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HANSA 02-2021

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Kooperation HANSA & MRP · DNV GL · Hafen Hamburg · Port Hub · MPP-Marktbericht · 3D-Druck in der Schifffahrt · Interview IMO-Chef Lim · Maritime Future Summit · SMM Digital 2021

Smart & Digital AI –

Smart & Digital AI – an idiot? You’ve heard of it, and it is powerful – some even perceive it as threatening. Artificial Intelligence or AI is a term often used, yet little understood. By Volker Bertram The engineering truth behind the term »Artificial Intelligence« is a set of tools that may do jobs better or handle tasks we could not handle at all in the past. Key techniques of AI are machine learning, knowledge-based systems, natural language and gesture processing, and generally robotics. The following gives a short extract from a Hiper 2020 paper ( Machine Learning Machine learning and data mining are closely related to computational statistics. In essence, we have glorified statistics here with new, catchy labels attached to it. Most semi-empirical methods in maritime applications, such as ship design, have approximated data points by a constant or at best very simple function. Wouldn’t it be nice to have some mathematical way of mimicking the curve we would instinctively draw through such data sets, ignoring implausible outliers and following the trends our eye sees; something flexible yet smooth and free of inappropriate oscillations? For the naval architect, this is old hat. We have approximated arbitrary point sets for centuries, first using flexible thin beams (splines), and later using aptly named spline curves, which do not oscillate and form smooth curves and surfaces. The machine learning community prefers other functions, such as sigmoid functions. Combining many of these, we have similar basic qualities of flexible approximation and avoid oscillations. The fitting process is performed most often by Artificial neural networks (ANNs). These represent functions by »layers«, and coefficients by »nodes«. More nodes and more layers offer more flexibility in fitting. And if you have more layers, you use the term »Deep Learning«. Take away the glamorous terms and you end up with a plain, but useful statistical tool. There are countless applications for ANNs, as pattern matching or trending is needed in many fields: fingerprint matching, facial recognition, speech recognition, automatic reading of licence plates, playing chess or Go. Useful maritime applications include empirical models for ship design, performance monitoring or pattern recognition, e.g. automatic ship identification or spotting deficiencies in drone inspections. Not magic But ANNs are not magic. They can’t predict the unpredictable, such as random events (including the effect of random events on ships). And they aren’t good at predicting highly nonlinear events, as we have random errors in the initial conditions which lead to a large scatter in the results, e.g. for crash-stop manoeuvres. They are also data greedy and if you have only a few data sets and not thousands or millions, as is typical in many maritime applications or for a rare event, we should use natural intelligence, e.g. reducing the number of free variables using physical insight. 30 HANSA – International Maritime Journal 02 | 2021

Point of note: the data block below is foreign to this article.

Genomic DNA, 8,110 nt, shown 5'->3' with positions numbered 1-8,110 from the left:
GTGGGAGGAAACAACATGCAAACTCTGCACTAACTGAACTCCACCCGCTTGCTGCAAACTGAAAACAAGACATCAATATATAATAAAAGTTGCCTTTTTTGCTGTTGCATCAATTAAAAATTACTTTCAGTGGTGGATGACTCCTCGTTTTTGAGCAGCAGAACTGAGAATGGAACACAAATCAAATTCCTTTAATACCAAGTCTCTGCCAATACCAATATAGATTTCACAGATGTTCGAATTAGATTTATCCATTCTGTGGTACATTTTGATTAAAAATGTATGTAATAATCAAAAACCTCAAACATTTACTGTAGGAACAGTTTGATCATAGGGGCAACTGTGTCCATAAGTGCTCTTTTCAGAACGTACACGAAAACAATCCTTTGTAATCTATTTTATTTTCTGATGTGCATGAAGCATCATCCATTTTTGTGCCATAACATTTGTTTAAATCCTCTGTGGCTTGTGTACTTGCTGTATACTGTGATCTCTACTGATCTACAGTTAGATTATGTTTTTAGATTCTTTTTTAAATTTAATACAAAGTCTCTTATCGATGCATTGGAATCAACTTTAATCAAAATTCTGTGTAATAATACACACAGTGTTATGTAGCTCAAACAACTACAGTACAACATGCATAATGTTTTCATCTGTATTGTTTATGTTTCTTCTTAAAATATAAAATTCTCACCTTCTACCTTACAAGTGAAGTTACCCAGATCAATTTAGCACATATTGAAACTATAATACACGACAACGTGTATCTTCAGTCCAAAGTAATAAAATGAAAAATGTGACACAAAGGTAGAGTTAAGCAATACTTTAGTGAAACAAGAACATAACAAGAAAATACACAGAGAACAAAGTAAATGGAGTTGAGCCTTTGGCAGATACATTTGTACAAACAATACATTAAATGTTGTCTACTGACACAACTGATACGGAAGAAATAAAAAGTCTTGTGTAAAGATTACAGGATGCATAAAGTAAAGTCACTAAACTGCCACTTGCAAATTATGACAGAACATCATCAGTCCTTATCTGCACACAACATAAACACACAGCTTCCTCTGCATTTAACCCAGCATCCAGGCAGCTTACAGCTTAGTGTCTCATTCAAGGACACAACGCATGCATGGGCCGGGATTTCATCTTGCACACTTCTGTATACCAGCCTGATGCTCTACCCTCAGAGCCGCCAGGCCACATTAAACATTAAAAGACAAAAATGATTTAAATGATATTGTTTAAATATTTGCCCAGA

Smart & Digital Most maritime KBS applications are found for ship operation. This is not surprising; ship design is a creative and complex process in a rapidly changing economic and regulatory environment. In contrast, collision avoidance follows rules (COLREGs) that have hardly changed in the last 100 years and rules for emergency response are conveniently documented in emergency response plans and handbooks. DNV GL works on combining machine vision and case-based reasoning for next-generation plan approval. The idea is to identify similar plans to the one submitted for approval, retrieve the corresponding cases, and derive recommendations based on these. Speech Recognition Speech recognition and its shortcomings are widely known. Just google »speech recognition gone wrong«. But the advantages of hands-free operation and handling simple user interaction by voice are too compelling to ignore. Speech recognition is generally built upon machine learning, both for individual words and commonly used word combinations. Applications of speech recognitions range widely, including control of secondary equipment in airplanes and cars, mobile email, etc. These are ubiquitous in all our lives. As a maritime application, the voice-operated Super Bridge-X system of Mitsubishi allows in principle »no-touch« operation of the ship. Useful or dumb? Like other computer tools, AI can be very useful, but also incredibly dumb and stubborn. We should use AI more; we would be dumb not to exploit its capabilities. But we should also be aware of its limitations and use the tools wisely. n Knowledge-based systems Knowledge-based Systems (KBS) or expert systems reason within narrow knowledge domains. Most KBS use IF- THEN rules to represent knowledge. Rules may be taken from regulations or from experience, e.g. interviewing experts. KBS become powerful when you have many, many rules which become too complex for humans to handle, or when quick response is needed. KBS incorporating uncertainty or probability are labeled as ‘Bayesian networks’. Case-based reasoning (CBR) systems are special KBS using an approach similar to that of lawyers or doctors: Find related cases and study them to derive the best strategy for the current case. (Intelligent) agents are swarms of simple expert systems working (communicating) together. The challenge The challenge lies in getting all relevant rules together. This task can get (prohibitively) daunting if expert knowledge acquisition takes too long or costs too much money, if rules change rapidly or if there are no agreed rules, such as in creative fields like (aesthetic) ship design. If the KBS does not contain enough rules or cases, it is often useless for practical purposes. LEHREN – FORSCHEN – NEU ENTDECKEN KOMMEN SIE AN DIE JADE HOCHSCHULE Die Jade Hochschule in Wilhelmshaven, Oldenburg und Elsfleth zeichnet sich durch innovative Ansätze, kooperative Zusammenarbeit und eine zugewandte Haltung aus. In allen Bereichen fördert die Hochschule Kompetenz und Vielfalt. Fachbereich Seefahrt und Logistik am Campus Elsfleth: Professur (m/w/d) für das Gebiet Mensch-Maschine-Interaktion in autonomen Schiffsführungssystemen Bes.-Gr. W2 | Kennziffer SL 15-HANSA Zu Ihren Aufgaben gehören die Lehre in den einschlägigen Modulen aller Studiengänge des Fachbereichs und die angewandte Forschung zu den Themen Maritime Digitalisierung, Maritime Verkehrssicherung und Autonome Schiffsführungssysteme einschließlich der Akquise von Drittmittelprojekten. Sie verfügen über ein einschlägiges wissenschaftliches Studium, fachlich ausgewiesene Kenntnisse über Methoden der Mensch- Maschine-Interaktion sowie einen maritim-nautischen Bezug im bisherigen Forschungsfeld. Bewerbungsschluss: 20. Februar 2021 E-Mail: Die Stellenausschreibung finden Sie unter HANSA – International Maritime Journal 02 | 2021 31